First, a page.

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Far Cry 4 (Xbox One)
MSRP: $59.99
Number of Players: 1 (also includes co-op and multiplayer options)
Developer: Ubisoft Montreal
Publisher: Ubisoft

Rating:
****1/2
out of
*****

The Far Cry series is one of the most venerable in videogaming history. Starting with the original game, released in 2004, it was initially one of the benchmarks used by PC owners to test the prowess of their video cards. Featuring then-state-of-the-art environmental graphics combined with first-person shooter and action/adventure elements, the game was a huge success. Later sequels have expanded the series from its PC-focused roots into the realm of console gaming. The most recent entry, 2014's Far Cry 4, is the first to be released on the next generation systems alongside the PC and last gen consoles. My introduction to the series was on the Xbox One.

Taking place in the fictional Himalayan country of Kryat, the plot centers around Ajay Ghale, who was born in Kryat but raised in the United States. The game opens as Ajay returns to his country of birth carrying the ashes of his mother with the intention of spreading them in her homeland as she'd requested. However, Ajay immediately finds himself thrust into Kyrat's struggle to free itself from the rule of maniacal (and quite eloquent) dictator/king Pagan Min.

The Golden Path, an insurgent group with possible ties to Ajay's family, fights against Min's Royal Army for control of outposts, temples, and strategic points throughout Kryat. Ajay meets Sabal and Amita, two siblings who are vying for leadership and direction of the rebellion and you, as the player, must choose which of their visions for the country align with your own by completing missions for each of them.

If that were all Far Cry 4 had to offer, it would be a relatively straightforward and uninteresting first-person shooter. Thankfully, Ubisoft Montreal has populated Kyrat with a myriad of side-quests, animals, and diversions to keep the player from finishing the main campaign too quickly. Other characters, who provide quests that are non-essential to completing the campaign can take you in completely unexpected directions, including those rooted in the supernatural. It is also quite easy to be side-tracked by random requests from locals to help with hunting tasks, freeing family members held hostage, bomb defusing, assassination attempts, and more. There are many weapons to buy and upgrade, including sidearms, assault rifles, and shotguns. Inventory items can be crafted from the skins of animals. Syringes, which provide short-term boosts to focus and health, can be made from plants that grow throughout the countryside.

I enjoyed the open world nature of Far Cry 4. It's quite non-linear once the game's introductory sequences are completed. If you want to spend your time hunting down Min's Royal Army and looting their bodies for items to sell at trading posts to receive money to upgrade your weapons, feel free to do so. If you've decided you want to liberate the towers that broadcast Pagan Min's message throughout Kryat, you can attempt that with no penalty. Using the many different types of vehicles, it's up to you to decide how you want to travel from point A to point B. You can walk if you'd like but you run the risk of being attacked by bears, eagles, and other wildlife. Once you liberate various places on the map, a fast travel option becomes available, making it possible to hop around Kyrat at will. However, taking the time to drive, walk, or fight your way through the the varied terrain provides much more opportunity to stumble across the (sometimes literal) hidden gems the game has to offer. In my playthrough, I spent approximately 35 hours with the game and only completed 40% of what was available to do. Additional co-op and multiplayer modes, as well as additional DLC, are available if the game's original content is not enough to keep you satisfied. I did not partake in any of them, however.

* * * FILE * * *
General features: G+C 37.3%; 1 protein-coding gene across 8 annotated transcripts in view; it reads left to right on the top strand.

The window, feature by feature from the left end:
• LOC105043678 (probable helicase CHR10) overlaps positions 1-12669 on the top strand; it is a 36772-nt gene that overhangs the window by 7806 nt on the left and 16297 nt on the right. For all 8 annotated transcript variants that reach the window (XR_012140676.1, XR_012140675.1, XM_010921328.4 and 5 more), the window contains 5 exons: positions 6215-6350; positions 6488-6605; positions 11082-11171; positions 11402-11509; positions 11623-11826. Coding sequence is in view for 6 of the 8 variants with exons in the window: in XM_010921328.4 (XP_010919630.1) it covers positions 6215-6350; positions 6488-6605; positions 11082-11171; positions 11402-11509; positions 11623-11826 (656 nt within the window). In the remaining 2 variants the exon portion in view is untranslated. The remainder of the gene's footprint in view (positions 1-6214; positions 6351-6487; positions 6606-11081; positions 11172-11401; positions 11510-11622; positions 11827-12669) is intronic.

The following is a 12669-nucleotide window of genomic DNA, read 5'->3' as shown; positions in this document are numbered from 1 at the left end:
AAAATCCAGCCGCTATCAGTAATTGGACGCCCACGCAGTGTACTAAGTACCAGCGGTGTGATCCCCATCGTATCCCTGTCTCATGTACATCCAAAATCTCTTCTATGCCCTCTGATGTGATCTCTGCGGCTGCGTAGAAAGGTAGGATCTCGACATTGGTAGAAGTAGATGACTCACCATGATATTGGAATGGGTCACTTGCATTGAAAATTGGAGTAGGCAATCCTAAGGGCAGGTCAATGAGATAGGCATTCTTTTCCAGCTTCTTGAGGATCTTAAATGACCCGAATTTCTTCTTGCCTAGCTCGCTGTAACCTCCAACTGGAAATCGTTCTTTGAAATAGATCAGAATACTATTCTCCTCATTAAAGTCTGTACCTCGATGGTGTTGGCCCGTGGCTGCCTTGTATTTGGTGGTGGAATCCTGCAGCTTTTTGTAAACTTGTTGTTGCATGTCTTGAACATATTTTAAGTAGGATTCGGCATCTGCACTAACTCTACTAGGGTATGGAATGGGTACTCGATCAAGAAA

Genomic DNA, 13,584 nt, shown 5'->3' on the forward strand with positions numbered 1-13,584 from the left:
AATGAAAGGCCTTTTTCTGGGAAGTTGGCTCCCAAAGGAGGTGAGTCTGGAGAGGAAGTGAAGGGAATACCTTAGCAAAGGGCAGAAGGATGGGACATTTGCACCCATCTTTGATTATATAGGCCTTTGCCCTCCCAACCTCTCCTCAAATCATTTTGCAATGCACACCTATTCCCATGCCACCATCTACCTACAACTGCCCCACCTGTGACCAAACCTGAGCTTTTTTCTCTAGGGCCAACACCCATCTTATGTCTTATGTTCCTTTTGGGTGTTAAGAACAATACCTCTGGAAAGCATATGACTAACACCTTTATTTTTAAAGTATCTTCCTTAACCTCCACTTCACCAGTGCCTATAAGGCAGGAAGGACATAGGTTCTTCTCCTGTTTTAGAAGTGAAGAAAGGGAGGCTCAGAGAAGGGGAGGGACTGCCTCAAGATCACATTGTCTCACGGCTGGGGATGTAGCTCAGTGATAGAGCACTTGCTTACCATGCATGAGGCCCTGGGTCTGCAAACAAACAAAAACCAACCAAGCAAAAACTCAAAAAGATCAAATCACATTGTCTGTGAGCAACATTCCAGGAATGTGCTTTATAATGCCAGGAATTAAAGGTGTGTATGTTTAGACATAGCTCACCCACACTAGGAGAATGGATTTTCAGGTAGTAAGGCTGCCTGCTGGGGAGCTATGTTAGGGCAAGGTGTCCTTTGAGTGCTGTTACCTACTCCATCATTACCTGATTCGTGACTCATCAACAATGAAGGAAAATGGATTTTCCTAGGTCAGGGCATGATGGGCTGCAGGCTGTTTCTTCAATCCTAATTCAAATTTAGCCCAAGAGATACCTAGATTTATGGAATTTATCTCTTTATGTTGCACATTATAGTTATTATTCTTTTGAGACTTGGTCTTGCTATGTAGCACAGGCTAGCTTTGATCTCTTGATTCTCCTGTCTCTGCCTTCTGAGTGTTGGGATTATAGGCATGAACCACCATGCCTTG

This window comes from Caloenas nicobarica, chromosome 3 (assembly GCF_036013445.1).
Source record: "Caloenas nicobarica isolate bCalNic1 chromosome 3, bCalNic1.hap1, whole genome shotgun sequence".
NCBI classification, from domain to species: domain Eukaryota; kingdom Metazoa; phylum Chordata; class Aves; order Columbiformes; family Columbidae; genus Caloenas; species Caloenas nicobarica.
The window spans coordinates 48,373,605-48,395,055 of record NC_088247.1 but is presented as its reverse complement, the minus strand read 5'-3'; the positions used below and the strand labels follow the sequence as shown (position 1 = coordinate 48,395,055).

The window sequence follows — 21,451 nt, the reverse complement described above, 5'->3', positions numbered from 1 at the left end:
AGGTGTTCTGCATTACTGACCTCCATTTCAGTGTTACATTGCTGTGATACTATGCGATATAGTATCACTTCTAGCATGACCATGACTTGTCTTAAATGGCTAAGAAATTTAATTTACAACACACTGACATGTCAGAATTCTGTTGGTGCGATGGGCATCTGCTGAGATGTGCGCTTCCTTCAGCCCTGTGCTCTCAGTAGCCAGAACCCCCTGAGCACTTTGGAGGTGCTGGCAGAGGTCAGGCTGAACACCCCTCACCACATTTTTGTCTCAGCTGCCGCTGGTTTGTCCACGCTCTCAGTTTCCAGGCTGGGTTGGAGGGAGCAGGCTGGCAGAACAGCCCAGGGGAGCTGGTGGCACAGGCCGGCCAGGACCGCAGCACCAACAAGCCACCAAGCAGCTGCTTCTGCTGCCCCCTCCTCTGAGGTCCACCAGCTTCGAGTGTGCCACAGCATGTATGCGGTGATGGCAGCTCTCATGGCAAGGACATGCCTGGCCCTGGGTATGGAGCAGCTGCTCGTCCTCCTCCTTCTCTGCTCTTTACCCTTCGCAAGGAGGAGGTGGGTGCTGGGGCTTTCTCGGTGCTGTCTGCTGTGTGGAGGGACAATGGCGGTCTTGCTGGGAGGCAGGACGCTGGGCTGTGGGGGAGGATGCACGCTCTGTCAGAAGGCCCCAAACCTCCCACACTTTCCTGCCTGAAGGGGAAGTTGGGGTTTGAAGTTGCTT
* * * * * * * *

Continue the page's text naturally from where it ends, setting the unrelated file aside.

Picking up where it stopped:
Far Cry 4 looks phenomenal on the Xbox One. The graphics, provided by the Dunia Engine 2, feature lush environments, stellar fire and explosion effects, and detailed textures. I am not a graphical expert but this is one of the better looking games I've played recently.

The voice acting is one of Far Cry 4's highlights. All of the characters are superbly voiced, especially Pagan Min and DJ Rabi Ray Rana. Music is also effectively used throughout the game and the sparing use of licensed songs actually heightens their effect on the atmosphere.

Control of the game is pretty standard for a console- based shooter. I had no problem making the transition from the Call of Duty or Battlefield games that I play with regularity to the unfamiliar (to me) Far Cry series. I never modified the control mapping at all. The only odd control scheme was the creation and use of the syringes. This requires an awkward simultaneous use of the bumpers and triggers. It's not a gamebreaker but just made the use of the syringes in tense combat situations more cumbersome than necessary.

Overall, Far Cry 4 makes me want to go back and play other entries in the series as well as the upcoming Far Cry Primal, which will be released in 2016. I can't think of a better compliment to my first encounter. Far Cry 4 is highly recommended.

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